In attempting to build independent lives, a major stumbling block for many young adults with Asperger Syndrome, high functioning autism, or other social disability is a lack of confidence, or competence, in their ability to navigate the world socially.
Chapel Haven’s speech-language pathologists, including Sarah Davison and Ryan Shoemaker, talk in this article about why Social Communicative Competency is such a building block for success in the adult world.
“Social communicative competency (SCC) is at the core of the disability for students with As-perger’s,” notes Virginia Hodge, Executive Vice President of Autism Programs at Chapel Haven, and a certified speech/language pathologist. “A student who can’t cook dinner can still get take-out food. But a student who can’t interact socially will see an effect in every part of his or her life.”
Instruction and coaching in social communicative competency can help students learn how to in-terpret facial expressions and gestures, engage in reciprocal conversations, and appreciate another per-son’s point of view. Students can learn, through role-playing, videotaping, and continual practice, how to pick up the phone to make social plans, call a professor to arrange for extra help, or interview for a job effectively. Students can learn to modulate speech clarity, speed, phrasing, the correct use of for-mal and informal language, figurative language, and irony and then take those skills out into the real world.
Individuals on the spectrum often have difficulty establishing new relationships, as well as man-aging existing relationships. The process of learning how to classify a relationship, identify strategies for keeping that relationship going, and determine what kind of information can be shared with that person can be quite a challenge. However, the importance of this skill cannot be overstated as these individuals experience a wide array of both positive and negative relationships and need to be able to interact in an expected way with each.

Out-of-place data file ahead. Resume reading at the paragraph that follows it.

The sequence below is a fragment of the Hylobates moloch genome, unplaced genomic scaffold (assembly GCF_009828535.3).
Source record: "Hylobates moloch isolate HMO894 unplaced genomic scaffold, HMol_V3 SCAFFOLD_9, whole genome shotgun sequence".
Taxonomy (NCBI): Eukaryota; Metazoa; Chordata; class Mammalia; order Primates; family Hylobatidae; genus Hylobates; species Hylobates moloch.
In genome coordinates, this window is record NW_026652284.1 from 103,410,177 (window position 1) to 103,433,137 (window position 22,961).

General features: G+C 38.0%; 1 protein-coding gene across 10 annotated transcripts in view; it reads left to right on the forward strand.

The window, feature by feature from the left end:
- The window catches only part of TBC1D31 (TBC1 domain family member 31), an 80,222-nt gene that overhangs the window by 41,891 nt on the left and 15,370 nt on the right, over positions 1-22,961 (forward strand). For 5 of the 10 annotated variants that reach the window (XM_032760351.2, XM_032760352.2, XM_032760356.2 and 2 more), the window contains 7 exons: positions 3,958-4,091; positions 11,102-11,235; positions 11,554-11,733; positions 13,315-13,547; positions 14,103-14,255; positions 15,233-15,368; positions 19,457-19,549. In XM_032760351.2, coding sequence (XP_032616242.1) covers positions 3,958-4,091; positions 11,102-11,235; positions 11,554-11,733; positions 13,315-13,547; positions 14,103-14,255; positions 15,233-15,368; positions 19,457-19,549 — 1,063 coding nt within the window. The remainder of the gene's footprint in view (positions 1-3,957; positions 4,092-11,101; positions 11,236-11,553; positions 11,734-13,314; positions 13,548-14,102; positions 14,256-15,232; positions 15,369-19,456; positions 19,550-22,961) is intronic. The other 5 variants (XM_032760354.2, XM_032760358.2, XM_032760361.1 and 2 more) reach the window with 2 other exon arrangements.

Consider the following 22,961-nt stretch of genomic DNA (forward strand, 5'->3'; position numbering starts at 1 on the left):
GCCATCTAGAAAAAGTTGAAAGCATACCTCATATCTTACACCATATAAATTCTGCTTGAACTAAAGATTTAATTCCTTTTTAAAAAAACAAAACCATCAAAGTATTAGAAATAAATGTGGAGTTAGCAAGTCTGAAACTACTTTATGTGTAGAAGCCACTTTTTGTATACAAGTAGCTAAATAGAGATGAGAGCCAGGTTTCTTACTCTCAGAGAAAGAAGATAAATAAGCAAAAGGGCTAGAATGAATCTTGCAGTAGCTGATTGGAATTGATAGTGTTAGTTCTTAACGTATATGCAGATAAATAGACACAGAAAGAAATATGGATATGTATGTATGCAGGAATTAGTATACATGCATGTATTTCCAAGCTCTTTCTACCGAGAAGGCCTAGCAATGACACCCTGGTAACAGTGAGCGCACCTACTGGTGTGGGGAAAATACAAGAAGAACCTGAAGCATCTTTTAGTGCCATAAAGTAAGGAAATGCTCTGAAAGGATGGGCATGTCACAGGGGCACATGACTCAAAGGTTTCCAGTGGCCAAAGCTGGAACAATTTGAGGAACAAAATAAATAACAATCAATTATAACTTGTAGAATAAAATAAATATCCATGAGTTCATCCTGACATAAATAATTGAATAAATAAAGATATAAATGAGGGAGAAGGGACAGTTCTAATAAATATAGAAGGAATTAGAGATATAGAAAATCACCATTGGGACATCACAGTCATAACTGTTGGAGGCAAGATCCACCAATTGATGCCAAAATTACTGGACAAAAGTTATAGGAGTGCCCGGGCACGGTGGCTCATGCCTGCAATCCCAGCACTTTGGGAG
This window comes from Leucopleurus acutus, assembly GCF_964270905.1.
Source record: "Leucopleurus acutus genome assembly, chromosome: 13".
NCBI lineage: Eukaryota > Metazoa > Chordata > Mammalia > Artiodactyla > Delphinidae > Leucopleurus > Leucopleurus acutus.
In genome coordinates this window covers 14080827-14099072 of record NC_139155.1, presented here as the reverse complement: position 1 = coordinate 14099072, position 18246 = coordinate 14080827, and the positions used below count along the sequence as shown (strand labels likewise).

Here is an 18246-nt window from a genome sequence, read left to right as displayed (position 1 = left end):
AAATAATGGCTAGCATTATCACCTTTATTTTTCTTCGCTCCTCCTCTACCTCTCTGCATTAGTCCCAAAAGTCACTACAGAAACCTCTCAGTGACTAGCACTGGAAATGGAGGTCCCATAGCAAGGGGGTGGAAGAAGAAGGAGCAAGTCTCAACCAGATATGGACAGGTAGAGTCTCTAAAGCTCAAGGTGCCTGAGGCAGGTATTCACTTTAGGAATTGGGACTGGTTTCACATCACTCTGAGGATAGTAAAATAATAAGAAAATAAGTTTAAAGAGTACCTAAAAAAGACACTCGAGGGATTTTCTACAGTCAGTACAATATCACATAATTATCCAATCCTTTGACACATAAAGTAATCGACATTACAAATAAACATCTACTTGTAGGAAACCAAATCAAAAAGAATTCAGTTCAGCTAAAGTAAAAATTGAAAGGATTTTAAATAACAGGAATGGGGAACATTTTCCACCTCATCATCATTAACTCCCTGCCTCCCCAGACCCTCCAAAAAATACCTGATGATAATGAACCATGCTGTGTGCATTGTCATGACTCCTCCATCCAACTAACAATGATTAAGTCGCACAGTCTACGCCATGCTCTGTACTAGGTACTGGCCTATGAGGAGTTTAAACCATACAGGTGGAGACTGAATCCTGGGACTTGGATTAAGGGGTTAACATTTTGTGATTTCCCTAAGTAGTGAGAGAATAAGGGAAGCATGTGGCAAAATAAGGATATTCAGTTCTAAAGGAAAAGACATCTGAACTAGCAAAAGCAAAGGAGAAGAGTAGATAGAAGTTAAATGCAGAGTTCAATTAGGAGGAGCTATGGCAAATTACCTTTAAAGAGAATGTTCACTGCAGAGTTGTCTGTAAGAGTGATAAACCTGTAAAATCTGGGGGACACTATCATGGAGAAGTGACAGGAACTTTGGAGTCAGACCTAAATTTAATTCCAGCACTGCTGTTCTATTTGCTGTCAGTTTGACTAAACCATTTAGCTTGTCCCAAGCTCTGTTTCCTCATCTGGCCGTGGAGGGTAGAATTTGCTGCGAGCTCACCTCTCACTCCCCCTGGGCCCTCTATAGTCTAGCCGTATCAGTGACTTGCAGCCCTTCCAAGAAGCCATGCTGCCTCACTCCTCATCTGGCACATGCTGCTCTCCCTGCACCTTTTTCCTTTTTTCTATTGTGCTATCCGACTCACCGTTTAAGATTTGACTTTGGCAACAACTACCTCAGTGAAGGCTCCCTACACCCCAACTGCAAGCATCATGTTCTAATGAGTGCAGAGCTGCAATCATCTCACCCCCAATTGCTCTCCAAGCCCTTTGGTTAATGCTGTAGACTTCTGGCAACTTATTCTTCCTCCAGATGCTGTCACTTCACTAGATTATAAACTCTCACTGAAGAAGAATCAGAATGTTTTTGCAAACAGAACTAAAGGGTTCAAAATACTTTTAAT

Social environments are filled with unwritten rules, or the “hidden curriculum”, that can shift dramatically with even the smallest change in that setting. Learning how to identify and follow these rules across such a wide range of social contexts is especially challenging for individuals on the spec-trum who tend to be more rigid in their thinking. As students become more familiar with this concept and the process, they find it easier to be comfortable and successful in unfamiliar social settings.
Learning to identify and value the perspectives of others is also at the core of successful social communicative competency. As students acquire this skill, they often experience increased self-satisfaction as social interaction becomes more intuitive and successful. The benefits of considering the perspectives of others span every kind of relationship and social setting, not only assisting in creating positive experiences, but also in avoiding or de-escalating potentially negative situations.
Three Success Stories
How can SCC help young adults? Typical responses are:
“My eye contact has improved. I show interest in other people. I am more empathetic toward friends. I have improved in my ability to terminate conversations appropriately and initiate questions in conversations.”
“My son has learned how to listen and, even if he is not engaged, give facial expressions indicat-ing that he is listening. Whereas before he would just walk away, he can sit at the table now at Thanks-giving and Christmas, where there are 20 people at a table, and engage in conversation.”
“My son would attempt to enter conversations by asking over and over: ‘Do you like pizza?’ He would have zero timing on that. It would be disconnected from anything going on and he would inter-rupt. As he has gained competence, he has become confident enough to go up to a group, listen, and comment on what is being said—and his timing has improved.”